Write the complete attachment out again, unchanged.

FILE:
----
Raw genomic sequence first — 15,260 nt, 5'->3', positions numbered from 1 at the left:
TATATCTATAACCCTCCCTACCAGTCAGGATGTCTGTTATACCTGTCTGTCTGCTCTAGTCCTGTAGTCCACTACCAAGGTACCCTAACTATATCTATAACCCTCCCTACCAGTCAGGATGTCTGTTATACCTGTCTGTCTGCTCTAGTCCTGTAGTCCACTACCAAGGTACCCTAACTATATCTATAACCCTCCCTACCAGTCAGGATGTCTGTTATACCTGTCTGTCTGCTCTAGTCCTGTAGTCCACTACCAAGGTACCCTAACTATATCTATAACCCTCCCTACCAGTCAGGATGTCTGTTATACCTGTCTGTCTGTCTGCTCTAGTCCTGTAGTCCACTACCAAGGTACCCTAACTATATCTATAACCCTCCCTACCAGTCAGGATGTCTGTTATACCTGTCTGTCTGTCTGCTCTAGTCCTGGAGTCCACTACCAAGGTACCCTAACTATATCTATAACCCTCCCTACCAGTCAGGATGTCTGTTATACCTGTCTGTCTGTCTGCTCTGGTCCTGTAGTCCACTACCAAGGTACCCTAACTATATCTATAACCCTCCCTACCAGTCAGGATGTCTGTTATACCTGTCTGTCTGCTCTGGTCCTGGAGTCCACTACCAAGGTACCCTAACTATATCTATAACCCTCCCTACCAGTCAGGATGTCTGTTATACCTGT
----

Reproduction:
Raw genomic sequence first — 15,260 nt, 5'->3', positions numbered from 1 at the left:
TATATCTATAACCCTCCCTACCAGTCAGGATGTCTGTTATACCTGTCTGTCTGCTCTAGTCCTGTAGTCCACTACCAAGGTACCCTAACTATATCTATAACCCTCCCTACCAGTCAGGATGTCTGTTATACCTGTCTGTCTGCTCTAGTCCTGTAGTCCACTACCAAGGTACCCTAACTATATCTATAACCCTCCCTACCAGTCAGGATGTCTGTTATACCTGTCTGTCTGCTCTAGTCCTGTAGTCCACTACCAAGGTACCCTAACTATATCTATAACCCTCCCTACCAGTCAGGATGTCTGTTATACCTGTCTGTCTGTCTGCTCTAGTCCTGTAGTCCACTACCAAGGTACCCTAACTATATCTATAACCCTCCCTACCAGTCAGGATGTCTGTTATACCTGTCTGTCTGTCTGCTCTAGTCCTGGAGTCCACTACCAAGGTACCCTAACTATATCTATAACCCTCCCTACCAGTCAGGATGTCTGTTATACCTGTCTGTCTGTCTGCTCTGGTCCTGTAGTCCACTACCAAGGTACCCTAACTATATCTATAACCCTCCCTACCAGTCAGGATGTCTGTTATACCTGTCTGTCTGCTCTGGTCCTGGAGTCCACTACCAAGGTACCCTAACTATATCTATAACCCTCCCTACCAGTCAGGATGTCTGTTATACCTGT